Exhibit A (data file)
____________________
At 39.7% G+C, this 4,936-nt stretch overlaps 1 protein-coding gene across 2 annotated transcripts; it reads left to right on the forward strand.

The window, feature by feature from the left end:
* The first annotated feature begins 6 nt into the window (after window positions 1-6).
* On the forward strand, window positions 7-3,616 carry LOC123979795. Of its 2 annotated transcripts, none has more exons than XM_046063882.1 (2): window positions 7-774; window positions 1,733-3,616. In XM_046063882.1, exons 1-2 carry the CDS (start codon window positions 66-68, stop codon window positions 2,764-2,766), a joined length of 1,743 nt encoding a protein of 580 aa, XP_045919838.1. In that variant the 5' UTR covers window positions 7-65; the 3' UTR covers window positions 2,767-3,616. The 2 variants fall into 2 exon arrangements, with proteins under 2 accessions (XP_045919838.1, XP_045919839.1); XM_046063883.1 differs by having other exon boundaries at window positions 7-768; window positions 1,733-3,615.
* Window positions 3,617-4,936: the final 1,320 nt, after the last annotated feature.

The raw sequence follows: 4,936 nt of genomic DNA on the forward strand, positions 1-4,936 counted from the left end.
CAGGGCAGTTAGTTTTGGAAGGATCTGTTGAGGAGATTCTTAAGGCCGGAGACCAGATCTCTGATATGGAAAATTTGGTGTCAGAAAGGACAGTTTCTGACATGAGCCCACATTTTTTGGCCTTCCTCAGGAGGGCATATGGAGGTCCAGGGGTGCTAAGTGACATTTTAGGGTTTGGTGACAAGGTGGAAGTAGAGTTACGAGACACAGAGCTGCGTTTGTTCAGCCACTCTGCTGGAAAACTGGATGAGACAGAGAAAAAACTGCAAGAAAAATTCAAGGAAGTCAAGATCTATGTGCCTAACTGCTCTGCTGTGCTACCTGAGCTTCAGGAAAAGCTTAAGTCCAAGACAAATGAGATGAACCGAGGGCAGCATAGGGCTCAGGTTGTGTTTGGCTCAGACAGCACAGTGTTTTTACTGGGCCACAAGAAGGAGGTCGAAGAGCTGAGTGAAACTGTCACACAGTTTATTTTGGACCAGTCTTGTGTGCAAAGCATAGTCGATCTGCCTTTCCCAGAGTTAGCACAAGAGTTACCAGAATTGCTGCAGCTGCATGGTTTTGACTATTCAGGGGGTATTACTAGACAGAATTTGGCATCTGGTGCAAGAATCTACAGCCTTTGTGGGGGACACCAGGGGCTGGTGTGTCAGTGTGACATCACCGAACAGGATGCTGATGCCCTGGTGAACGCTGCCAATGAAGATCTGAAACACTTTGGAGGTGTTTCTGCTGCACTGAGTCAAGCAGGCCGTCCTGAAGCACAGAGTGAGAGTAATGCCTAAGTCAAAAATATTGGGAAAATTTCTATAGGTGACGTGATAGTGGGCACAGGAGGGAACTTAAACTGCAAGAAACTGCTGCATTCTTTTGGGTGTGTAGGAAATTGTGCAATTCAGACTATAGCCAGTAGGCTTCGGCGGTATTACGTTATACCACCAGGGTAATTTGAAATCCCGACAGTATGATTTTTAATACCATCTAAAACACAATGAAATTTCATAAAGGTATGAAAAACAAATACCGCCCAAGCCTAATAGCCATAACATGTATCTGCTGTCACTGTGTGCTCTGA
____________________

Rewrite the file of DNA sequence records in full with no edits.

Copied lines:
At 39.7% G+C, this 4,936-nt stretch overlaps 1 protein-coding gene across 2 annotated transcripts; it reads left to right on the forward strand.

The window, feature by feature from the left end:
* The first annotated feature begins 6 nt into the window (after window positions 1-6).
* On the forward strand, window positions 7-3,616 carry LOC123979795. Of its 2 annotated transcripts, none has more exons than XM_046063882.1 (2): window positions 7-774; window positions 1,733-3,616. In XM_046063882.1, exons 1-2 carry the CDS (start codon window positions 66-68, stop codon window positions 2,764-2,766), a joined length of 1,743 nt encoding a protein of 580 aa, XP_045919838.1. In that variant the 5' UTR covers window positions 7-65; the 3' UTR covers window positions 2,767-3,616. The 2 variants fall into 2 exon arrangements, with proteins under 2 accessions (XP_045919838.1, XP_045919839.1); XM_046063883.1 differs by having other exon boundaries at window positions 7-768; window positions 1,733-3,615.
* Window positions 3,617-4,936: the final 1,320 nt, after the last annotated feature.

The raw sequence follows: 4,936 nt of genomic DNA on the forward strand, positions 1-4,936 counted from the left end.
CAGGGCAGTTAGTTTTGGAAGGATCTGTTGAGGAGATTCTTAAGGCCGGAGACCAGATCTCTGATATGGAAAATTTGGTGTCAGAAAGGACAGTTTCTGACATGAGCCCACATTTTTTGGCCTTCCTCAGGAGGGCATATGGAGGTCCAGGGGTGCTAAGTGACATTTTAGGGTTTGGTGACAAGGTGGAAGTAGAGTTACGAGACACAGAGCTGCGTTTGTTCAGCCACTCTGCTGGAAAACTGGATGAGACAGAGAAAAAACTGCAAGAAAAATTCAAGGAAGTCAAGATCTATGTGCCTAACTGCTCTGCTGTGCTACCTGAGCTTCAGGAAAAGCTTAAGTCCAAGACAAATGAGATGAACCGAGGGCAGCATAGGGCTCAGGTTGTGTTTGGCTCAGACAGCACAGTGTTTTTACTGGGCCACAAGAAGGAGGTCGAAGAGCTGAGTGAAACTGTCACACAGTTTATTTTGGACCAGTCTTGTGTGCAAAGCATAGTCGATCTGCCTTTCCCAGAGTTAGCACAAGAGTTACCAGAATTGCTGCAGCTGCATGGTTTTGACTATTCAGGGGGTATTACTAGACAGAATTTGGCATCTGGTGCAAGAATCTACAGCCTTTGTGGGGGACACCAGGGGCTGGTGTGTCAGTGTGACATCACCGAACAGGATGCTGATGCCCTGGTGAACGCTGCCAATGAAGATCTGAAACACTTTGGAGGTGTTTCTGCTGCACTGAGTCAAGCAGGCCGTCCTGAAGCACAGAGTGAGAGTAATGCCTAAGTCAAAAATATTGGGAAAATTTCTATAGGTGACGTGATAGTGGGCACAGGAGGGAACTTAAACTGCAAGAAACTGCTGCATTCTTTTGGGTGTGTAGGAAATTGTGCAATTCAGACTATAGCCAGTAGGCTTCGGCGGTATTACGTTATACCACCAGGGTAATTTGAAATCCCGACAGTATGATTTTTAATACCATCTAAAACACAATGAAATTTCATAAAGGTATGAAAAACAAATACCGCCCAAGCCTAATAGCCATAACATGTATCTGCTGTCACTGTGTGCTCTGA